The landscape of the American media in 2017 is as uncertain as it’s ever been. Sober news institutions that have held up the fourth estate for generations are downsizing and being bought up by technology billionaires. Internet upstarts that emerged from the slow collapse of the old media are being sued out of existence. The president of the United States is screaming “fake news” from his bully pulpit at organizations that have done nothing more than relay the facts. Websites peddling actual fake news successfully gamed a market that rewards eyeballs at the expense of everything else, possibly swaying an election in the process. Readers are increasingly getting their journalism from Facebook or Snapchat instead of a newspaper or nightly TV show, and news organizations have responded by publishing articles directly to social media, circumventing themselves entirely in a desperate bid for relevance. The executive chair of the internet’s most popular white nationalist website is now the White House chief strategist, and his old cronies are now rubbing shoulders with the New York Times and Washington Post in the presidential press corps.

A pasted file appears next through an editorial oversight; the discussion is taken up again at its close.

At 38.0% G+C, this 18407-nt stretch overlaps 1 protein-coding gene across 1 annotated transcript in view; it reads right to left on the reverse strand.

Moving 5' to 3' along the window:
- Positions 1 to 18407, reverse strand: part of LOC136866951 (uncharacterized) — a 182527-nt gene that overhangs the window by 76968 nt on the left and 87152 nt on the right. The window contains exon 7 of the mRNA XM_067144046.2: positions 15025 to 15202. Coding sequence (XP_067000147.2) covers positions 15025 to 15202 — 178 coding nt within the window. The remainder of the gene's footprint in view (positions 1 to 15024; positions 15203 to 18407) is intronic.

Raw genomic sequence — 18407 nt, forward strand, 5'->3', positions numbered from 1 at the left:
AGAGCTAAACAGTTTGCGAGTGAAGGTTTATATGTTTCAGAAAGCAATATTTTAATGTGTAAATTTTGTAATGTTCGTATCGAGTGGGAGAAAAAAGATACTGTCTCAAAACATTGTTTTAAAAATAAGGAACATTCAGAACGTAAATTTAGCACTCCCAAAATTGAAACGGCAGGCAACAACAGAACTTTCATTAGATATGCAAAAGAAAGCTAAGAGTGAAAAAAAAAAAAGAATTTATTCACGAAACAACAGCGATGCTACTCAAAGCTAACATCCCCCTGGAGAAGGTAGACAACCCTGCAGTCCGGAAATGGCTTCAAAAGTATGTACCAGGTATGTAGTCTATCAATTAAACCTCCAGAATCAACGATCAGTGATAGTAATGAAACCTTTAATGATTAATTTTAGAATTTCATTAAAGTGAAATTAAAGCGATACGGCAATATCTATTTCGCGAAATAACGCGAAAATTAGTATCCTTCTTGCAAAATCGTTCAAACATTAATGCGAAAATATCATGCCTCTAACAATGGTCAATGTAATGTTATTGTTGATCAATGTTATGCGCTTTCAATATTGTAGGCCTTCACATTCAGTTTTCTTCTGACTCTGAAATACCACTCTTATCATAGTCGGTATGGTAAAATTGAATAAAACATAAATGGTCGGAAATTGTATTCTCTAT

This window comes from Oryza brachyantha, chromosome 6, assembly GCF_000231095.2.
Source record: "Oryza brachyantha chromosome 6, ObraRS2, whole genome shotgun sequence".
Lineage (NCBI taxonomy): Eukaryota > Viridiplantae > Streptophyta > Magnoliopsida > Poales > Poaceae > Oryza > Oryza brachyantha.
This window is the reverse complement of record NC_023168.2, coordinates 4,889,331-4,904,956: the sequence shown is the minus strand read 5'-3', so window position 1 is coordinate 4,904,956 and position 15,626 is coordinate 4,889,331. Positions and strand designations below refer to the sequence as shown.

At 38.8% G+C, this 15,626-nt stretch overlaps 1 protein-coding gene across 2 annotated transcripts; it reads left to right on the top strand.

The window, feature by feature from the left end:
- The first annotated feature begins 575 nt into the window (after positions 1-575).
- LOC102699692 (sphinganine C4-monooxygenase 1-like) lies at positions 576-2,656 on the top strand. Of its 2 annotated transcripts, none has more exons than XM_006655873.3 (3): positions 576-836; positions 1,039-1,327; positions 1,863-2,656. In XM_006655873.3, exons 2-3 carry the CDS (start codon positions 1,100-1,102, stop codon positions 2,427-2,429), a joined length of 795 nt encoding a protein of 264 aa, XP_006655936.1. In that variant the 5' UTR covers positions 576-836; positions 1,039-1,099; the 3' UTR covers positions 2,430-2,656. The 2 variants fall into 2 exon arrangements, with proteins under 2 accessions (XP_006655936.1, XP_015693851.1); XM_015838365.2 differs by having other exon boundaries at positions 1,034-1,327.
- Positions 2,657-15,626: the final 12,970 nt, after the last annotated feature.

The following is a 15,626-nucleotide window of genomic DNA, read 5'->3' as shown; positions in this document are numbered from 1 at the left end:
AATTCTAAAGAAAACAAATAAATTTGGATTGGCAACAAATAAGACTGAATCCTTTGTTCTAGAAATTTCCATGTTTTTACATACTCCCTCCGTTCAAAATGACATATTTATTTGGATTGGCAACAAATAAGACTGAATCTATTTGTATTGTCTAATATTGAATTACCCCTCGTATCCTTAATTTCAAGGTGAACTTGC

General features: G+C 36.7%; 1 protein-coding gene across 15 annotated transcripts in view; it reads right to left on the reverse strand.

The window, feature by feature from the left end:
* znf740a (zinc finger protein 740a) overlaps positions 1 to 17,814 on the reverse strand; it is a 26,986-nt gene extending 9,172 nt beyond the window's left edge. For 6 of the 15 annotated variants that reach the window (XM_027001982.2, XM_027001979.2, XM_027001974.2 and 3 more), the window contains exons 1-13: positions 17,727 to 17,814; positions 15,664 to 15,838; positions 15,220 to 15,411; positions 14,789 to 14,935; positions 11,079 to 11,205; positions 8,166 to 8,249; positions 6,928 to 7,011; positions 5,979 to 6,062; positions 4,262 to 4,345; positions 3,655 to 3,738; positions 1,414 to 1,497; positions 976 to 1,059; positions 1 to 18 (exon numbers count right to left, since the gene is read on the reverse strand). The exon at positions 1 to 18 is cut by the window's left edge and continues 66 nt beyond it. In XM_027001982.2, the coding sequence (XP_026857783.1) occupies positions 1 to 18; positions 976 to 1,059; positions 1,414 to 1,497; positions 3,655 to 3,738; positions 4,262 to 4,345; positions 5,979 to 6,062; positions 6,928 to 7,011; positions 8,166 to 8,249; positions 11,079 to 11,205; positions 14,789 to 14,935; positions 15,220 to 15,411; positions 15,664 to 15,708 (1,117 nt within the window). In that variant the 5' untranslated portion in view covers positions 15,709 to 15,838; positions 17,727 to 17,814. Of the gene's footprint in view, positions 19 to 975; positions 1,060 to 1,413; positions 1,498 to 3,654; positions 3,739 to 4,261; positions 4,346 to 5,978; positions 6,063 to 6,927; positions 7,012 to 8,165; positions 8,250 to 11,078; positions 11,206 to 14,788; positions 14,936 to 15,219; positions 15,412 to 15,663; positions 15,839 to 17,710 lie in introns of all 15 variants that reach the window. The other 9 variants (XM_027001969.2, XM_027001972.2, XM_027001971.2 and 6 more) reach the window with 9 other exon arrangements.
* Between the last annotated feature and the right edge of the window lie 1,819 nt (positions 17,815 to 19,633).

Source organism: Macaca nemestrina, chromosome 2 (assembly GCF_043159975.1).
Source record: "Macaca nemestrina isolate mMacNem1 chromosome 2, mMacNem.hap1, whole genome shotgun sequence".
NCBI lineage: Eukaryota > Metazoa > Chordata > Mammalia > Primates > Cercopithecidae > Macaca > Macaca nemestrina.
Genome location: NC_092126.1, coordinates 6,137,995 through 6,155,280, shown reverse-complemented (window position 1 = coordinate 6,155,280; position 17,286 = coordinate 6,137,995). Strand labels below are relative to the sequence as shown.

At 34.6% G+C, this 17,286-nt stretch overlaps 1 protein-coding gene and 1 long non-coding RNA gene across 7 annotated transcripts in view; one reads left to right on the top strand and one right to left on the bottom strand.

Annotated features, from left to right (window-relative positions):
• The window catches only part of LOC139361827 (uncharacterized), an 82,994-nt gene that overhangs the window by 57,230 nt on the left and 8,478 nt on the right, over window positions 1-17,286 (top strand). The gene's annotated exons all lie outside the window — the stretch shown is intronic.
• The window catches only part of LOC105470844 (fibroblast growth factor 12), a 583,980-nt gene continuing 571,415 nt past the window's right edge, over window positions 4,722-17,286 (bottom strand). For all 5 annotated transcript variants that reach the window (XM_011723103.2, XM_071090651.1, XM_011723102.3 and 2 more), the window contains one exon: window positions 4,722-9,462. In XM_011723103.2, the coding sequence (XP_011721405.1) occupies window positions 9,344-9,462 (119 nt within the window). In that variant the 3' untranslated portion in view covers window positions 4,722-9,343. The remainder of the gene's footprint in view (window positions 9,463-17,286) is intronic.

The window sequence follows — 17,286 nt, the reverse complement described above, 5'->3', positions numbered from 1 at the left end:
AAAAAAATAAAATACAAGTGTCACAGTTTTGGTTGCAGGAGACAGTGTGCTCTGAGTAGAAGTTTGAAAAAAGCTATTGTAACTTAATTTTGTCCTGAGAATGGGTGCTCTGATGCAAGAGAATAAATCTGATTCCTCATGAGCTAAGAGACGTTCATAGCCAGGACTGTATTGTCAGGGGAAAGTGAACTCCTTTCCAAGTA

It’s a dizzying situation for those of us who care about journalism. You could fill entire books about this period in the history of the press, and people surely will. Alternately, you could just watch the following video of Breitbart News reporter Charlie Spiering interviewing Sean Spicer on Facebook Live, captured by a cinematographer who may or may not have been having some sort of epileptic fit while the interview was taking place. In just two minutes, it captures so much about what’s weird about the media today: the populist-white-nationalist paranoia, the sycophantic bids for access to power, the skin-crawling awkwardness with which journalists are approaching new technologies and platforms, the bizarre spectacle of Sean Spicer himself. “This executive order was compully compliant with the law,” Spicer deadpans at one point, perfectly showcasing his uniquely expressionistic approach to the English language. We couldn’t have said it better. Watch it below.